PHOTO ABOVE: This photo combination shows from left to right Mickey Guyton, Beyonce Knowles and HER, whose songs about The Black Experience were all Grammy nominated on Tuesday. (AP Photo)
By Mesfin Fekadu
NEW YORK – As police brutality continues to devastate black families and the coronavirus disproportionately ravages black America, the world is being driven more than ever by the significance of June 17 of this year.
And Beyoncé knew she wanted to release a song on that momentous day – so she dropped “Black Parade,” an anthem song where she proudly sings about her heritage, her hometown, and her return to her African roots.
Months later, the song – and others focused on protests, police brutality, and the overall black experience – took center stage at the 2021 Grammy Awards.
Beyoncé’s “Black Parade” was nominated for two of the top awards: Song of the Year and Record of the Year. The track will also compete for Best R&B Song and Best R&B Performance.
“There could have been a different approach to releasing the record and capitalizing on the timing of other things, but we really wanted to release it at a time when we could all remember the feeling and the energy.” Derek Dixie, a longtime Beyoncé collaborator who co-wrote the song with the pop star, said in an interview with The Associated Press.
“It’s not always about the money and catching streaming numbers and things like that. Sometimes that’s about what it is – what makes our people proud.
“Black Parade” helped Beyoncé land nine nominations, making her the top Grammy nominee. Dixie won three Grammy Award nominations for co-writing and co-producing the song.
For song of the year, “Black Parade” will compete with “I Can’t Breathe” by HER, the R&B singer’s track on police brutality.
Lil Baby’s “The Bigger Picture,” a protest song he created following the murder of George Floyd, won nominations for Best Rap Song and Best Rap Performance. The song’s proceeds will support the Black Lives Matter movement, Breonna Taylor’s lawyer, the Bail Project and the National Association of Black Journalists.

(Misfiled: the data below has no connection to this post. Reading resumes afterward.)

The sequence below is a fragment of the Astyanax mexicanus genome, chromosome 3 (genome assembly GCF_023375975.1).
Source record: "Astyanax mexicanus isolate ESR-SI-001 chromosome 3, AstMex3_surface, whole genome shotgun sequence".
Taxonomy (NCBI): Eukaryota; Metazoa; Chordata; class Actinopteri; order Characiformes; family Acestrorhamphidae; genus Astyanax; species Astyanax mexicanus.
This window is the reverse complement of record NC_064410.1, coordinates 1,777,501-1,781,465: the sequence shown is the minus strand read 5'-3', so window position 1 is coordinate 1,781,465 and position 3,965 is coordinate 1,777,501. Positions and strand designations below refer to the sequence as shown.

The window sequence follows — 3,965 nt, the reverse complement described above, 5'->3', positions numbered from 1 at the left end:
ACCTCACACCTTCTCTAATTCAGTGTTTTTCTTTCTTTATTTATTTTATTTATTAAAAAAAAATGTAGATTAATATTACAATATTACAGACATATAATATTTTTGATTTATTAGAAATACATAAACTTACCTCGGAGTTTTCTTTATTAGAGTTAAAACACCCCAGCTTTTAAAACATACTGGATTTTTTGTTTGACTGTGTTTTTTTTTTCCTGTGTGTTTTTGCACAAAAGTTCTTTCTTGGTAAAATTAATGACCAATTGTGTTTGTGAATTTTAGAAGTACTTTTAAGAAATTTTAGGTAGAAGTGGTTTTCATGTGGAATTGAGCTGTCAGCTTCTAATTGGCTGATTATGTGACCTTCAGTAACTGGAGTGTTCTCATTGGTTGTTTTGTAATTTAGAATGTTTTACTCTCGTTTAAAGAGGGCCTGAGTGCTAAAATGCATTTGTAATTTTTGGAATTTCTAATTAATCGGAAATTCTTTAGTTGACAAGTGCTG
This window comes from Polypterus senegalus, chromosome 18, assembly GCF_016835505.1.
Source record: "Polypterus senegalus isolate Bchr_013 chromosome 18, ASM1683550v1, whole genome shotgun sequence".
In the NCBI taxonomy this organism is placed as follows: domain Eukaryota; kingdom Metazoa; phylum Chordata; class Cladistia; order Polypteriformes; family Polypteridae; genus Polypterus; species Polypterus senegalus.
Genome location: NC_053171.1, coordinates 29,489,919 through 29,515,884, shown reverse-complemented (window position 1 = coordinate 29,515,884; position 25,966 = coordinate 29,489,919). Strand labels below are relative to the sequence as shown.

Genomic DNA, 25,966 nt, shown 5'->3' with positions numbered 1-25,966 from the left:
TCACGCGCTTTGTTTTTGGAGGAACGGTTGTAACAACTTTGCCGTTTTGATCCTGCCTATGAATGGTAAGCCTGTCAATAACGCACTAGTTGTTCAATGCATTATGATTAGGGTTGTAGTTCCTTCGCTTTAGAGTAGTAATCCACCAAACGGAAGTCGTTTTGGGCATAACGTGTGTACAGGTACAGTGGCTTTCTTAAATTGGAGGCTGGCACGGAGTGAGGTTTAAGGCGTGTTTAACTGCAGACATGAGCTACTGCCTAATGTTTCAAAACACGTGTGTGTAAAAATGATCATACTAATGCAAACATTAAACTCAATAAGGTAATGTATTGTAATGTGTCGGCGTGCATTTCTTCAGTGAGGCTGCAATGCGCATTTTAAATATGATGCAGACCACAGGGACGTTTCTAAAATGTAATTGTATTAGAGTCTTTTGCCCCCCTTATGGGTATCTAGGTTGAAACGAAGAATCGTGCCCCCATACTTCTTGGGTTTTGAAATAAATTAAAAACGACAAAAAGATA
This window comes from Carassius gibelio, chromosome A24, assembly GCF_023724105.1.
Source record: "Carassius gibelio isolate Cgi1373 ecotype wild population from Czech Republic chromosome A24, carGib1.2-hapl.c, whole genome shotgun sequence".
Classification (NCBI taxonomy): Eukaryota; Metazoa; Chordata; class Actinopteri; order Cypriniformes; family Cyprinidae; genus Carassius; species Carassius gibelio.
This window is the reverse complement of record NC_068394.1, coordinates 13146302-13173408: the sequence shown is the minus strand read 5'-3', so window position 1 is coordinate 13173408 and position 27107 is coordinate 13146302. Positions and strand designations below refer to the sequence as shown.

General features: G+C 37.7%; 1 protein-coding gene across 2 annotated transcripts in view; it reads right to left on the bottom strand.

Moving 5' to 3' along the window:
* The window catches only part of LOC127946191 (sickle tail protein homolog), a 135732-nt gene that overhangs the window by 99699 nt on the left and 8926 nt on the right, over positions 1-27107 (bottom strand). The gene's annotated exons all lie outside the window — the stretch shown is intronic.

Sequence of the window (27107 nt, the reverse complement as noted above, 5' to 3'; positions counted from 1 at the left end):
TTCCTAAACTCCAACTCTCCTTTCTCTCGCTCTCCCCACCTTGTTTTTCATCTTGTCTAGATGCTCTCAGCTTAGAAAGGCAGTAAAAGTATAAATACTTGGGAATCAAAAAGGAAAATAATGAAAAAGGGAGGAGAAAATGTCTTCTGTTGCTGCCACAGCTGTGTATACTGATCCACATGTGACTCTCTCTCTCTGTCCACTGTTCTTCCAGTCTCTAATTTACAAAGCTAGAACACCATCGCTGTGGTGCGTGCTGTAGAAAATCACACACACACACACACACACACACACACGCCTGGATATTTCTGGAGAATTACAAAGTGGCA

Anderson .Paak also released a song on June 19 – the holiday that commemorates when the last enslaved African Americans learned they were free – and she’s competing for two awards. “Lockdown” is nominated for Best Rap Performance and Best Music Video.
Country singer Mickey Guyton wrote the track “Black Like Me” a year ago, but released it this year because she found it extremely relevant. Now he’s nominated for Best Country Solo Performance, giving the artist his very first Grammy nomination.
“It’s been so tough in the country music community and trying to get country music to even support my music and for me to get a Grammy (nomination) it just shows that writing your truth is the way to be continued, ”Guyton told the AP on Tuesday. “And not just by writing your truth, but by truly bringing your brothers and sisters with you.
But Guyton admits that everyone’s response to his song was not warm. It contains the lyrics: “If you think we live in the land of the free / You should try to be Black like me.”
“I posted it and met some very angry people. There were even radio stations where people were like, ‘Take that (expletive) off my radio station,’ ”she said. “I would ask people to write me messages like, ‘Well, if you don’t like it here, go. And I’m like, ‘Well, this is just as much my country as it is yours.’ “
Guyton added that “some radio stations were afraid to play (‘Black Like Me’) because they (angry) their listeners because their listeners didn’t want to hear it.
“But I wasn’t writing this song for them, I was writing this song for people to understand exactly this walk that I’m walking,” she continued. “It’s for them.”
Besides “Black Parade,” Beyoncé also won nominations for her film honoring black art and black history, “Black Is King,” as well as her ode to dark-skinned and brunette women, “Brown Skin Girl. “.
Dixie, who worked as Beyoncé’s musical director and produced, designed and arranged songs for the singer, said he was grateful to work with an artist who speaks boldly of Black pride in his music.
“It’s just good to see that she’s ready to put in that kind of energy and not necessarily be thinking, ‘What’s going to guarantee me a No.1? What will guarantee this to me? It’s part of our conversation, it’s part of the process, but when there’s a need to put that art out there, put that energy out there, she’s usually… leading the pack in that regard, ”Dixie said. . “So I am grateful to be associated with her on this path.”
Guyton added that it is heartwarming to see many black musicians reflect the current times in their music, and she is grateful to the Grammys for recognizing these kinds of songs.
“It’s so important because so often black people, and black women in particular, are overlooked and constantly overlooked and you are constantly trying to get people to remember you there,” she says. “We feel like we are being seen and I don’t think we have always felt seen.”
“I use this scenario to go to any grocery store – if you go to any grocery store… and you are looking for hair products for someone who is ethnic and… you see an entire aisle filled with all the hair products that you can think of someone who is not black. But whenever it comes to finding hair products for a black person, we are referred to as a shelf. And today, you don’t feel like you’re being referred to as a shelf.
The 2021 Grammy Awards will air live on January 31.